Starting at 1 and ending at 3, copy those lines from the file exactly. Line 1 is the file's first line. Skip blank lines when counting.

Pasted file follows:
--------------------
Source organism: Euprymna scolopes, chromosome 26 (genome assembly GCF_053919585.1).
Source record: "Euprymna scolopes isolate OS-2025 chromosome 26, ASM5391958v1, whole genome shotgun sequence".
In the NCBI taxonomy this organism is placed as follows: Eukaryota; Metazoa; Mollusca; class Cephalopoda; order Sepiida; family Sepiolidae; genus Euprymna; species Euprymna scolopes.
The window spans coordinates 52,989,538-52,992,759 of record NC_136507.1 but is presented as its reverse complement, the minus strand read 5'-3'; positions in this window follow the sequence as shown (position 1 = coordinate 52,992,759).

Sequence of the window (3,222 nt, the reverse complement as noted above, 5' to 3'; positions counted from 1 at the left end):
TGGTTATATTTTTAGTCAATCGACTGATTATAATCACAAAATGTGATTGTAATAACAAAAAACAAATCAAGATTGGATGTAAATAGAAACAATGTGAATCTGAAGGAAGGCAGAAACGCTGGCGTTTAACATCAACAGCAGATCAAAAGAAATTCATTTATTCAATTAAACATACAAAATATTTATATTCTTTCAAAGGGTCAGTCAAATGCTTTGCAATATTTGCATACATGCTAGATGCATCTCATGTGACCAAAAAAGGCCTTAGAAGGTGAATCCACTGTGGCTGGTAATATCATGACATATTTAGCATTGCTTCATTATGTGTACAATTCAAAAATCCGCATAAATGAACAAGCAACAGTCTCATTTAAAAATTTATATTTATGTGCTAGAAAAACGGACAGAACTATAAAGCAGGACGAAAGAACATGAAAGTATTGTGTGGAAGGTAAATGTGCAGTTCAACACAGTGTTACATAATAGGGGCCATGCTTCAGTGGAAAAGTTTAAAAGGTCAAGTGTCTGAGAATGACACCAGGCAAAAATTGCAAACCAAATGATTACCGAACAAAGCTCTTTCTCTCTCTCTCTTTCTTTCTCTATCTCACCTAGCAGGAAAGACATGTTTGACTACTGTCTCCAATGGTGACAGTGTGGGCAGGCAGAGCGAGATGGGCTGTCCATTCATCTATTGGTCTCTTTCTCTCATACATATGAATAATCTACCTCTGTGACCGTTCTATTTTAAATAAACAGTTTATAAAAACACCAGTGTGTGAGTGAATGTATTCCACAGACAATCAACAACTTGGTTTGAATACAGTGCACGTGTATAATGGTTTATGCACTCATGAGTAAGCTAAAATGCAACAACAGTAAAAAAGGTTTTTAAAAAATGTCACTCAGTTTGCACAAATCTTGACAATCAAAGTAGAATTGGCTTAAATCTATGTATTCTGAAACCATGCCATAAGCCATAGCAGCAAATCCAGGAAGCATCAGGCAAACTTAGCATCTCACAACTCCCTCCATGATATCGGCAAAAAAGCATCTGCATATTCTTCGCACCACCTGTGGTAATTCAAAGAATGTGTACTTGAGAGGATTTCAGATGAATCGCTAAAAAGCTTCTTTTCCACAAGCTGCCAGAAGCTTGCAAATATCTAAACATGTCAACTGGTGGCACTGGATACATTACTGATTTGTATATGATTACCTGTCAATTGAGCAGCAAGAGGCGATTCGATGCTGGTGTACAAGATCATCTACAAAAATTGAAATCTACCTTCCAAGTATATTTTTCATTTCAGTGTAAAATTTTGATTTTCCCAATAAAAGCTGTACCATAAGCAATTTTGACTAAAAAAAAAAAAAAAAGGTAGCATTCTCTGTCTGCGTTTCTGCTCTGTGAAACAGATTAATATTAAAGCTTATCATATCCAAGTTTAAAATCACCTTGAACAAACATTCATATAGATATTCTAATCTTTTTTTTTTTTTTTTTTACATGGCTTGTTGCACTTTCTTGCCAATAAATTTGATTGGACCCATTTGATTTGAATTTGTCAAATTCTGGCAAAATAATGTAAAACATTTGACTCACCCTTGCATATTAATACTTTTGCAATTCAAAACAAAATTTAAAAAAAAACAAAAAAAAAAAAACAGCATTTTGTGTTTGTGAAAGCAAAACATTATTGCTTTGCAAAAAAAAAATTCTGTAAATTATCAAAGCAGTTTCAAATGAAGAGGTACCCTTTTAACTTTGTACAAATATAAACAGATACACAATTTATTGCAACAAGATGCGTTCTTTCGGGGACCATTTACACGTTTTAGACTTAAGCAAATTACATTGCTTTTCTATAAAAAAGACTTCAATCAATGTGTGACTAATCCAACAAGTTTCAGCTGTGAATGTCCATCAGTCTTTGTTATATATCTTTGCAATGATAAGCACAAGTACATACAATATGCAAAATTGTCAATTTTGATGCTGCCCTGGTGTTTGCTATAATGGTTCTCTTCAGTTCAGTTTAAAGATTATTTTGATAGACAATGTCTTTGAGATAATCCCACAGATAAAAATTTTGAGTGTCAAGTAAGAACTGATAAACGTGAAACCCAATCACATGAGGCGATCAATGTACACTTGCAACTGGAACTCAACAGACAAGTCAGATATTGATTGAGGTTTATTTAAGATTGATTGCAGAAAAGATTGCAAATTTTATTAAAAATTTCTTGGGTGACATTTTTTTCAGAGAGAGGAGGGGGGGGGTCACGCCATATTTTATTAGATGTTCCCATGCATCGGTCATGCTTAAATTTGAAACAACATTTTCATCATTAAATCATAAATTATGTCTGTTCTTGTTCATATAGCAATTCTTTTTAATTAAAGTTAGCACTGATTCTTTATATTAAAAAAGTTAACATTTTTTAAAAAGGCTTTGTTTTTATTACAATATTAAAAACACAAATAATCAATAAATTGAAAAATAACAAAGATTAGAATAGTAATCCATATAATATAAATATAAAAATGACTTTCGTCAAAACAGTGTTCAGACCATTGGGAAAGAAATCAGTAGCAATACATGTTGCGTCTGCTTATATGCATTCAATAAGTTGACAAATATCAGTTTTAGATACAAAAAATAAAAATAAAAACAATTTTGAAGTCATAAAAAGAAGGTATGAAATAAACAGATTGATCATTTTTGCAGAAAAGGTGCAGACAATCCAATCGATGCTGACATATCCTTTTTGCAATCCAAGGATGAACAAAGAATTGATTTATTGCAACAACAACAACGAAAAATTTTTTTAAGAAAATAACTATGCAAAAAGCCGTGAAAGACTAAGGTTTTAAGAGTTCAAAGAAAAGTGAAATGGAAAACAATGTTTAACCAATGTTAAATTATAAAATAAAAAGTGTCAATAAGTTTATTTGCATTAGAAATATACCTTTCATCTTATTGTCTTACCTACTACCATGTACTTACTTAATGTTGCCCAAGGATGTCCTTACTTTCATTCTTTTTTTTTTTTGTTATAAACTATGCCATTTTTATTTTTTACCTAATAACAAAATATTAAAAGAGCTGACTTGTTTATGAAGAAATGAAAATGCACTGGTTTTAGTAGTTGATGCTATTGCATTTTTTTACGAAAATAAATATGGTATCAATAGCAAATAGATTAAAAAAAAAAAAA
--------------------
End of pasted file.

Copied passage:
Source organism: Euprymna scolopes, chromosome 26 (genome assembly GCF_053919585.1).
Source record: "Euprymna scolopes isolate OS-2025 chromosome 26, ASM5391958v1, whole genome shotgun sequence".
In the NCBI taxonomy this organism is placed as follows: Eukaryota; Metazoa; Mollusca; class Cephalopoda; order Sepiida; family Sepiolidae; genus Euprymna; species Euprymna scolopes.